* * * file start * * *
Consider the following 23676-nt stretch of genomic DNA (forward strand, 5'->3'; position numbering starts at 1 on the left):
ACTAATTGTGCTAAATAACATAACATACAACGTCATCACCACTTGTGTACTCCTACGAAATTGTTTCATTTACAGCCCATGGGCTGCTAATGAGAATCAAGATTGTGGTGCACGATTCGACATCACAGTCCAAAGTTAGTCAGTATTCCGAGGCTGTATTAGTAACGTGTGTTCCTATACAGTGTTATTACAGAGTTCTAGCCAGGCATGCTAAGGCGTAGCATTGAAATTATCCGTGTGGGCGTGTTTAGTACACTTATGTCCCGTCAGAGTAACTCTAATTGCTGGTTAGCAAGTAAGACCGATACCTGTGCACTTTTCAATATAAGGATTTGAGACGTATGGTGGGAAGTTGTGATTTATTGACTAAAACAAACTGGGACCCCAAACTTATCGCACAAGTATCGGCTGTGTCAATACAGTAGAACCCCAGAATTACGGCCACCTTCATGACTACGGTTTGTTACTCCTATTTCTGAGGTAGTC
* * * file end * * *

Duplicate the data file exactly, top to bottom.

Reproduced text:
Consider the following 23676-nt stretch of genomic DNA (forward strand, 5'->3'; position numbering starts at 1 on the left):
ACTAATTGTGCTAAATAACATAACATACAACGTCATCACCACTTGTGTACTCCTACGAAATTGTTTCATTTACAGCCCATGGGCTGCTAATGAGAATCAAGATTGTGGTGCACGATTCGACATCACAGTCCAAAGTTAGTCAGTATTCCGAGGCTGTATTAGTAACGTGTGTTCCTATACAGTGTTATTACAGAGTTCTAGCCAGGCATGCTAAGGCGTAGCATTGAAATTATCCGTGTGGGCGTGTTTAGTACACTTATGTCCCGTCAGAGTAACTCTAATTGCTGGTTAGCAAGTAAGACCGATACCTGTGCACTTTTCAATATAAGGATTTGAGACGTATGGTGGGAAGTTGTGATTTATTGACTAAAACAAACTGGGACCCCAAACTTATCGCACAAGTATCGGCTGTGTCAATACAGTAGAACCCCAGAATTACGGCCACCTTCATGACTACGGTTTGTTACTCCTATTTCTGAGGTAGTC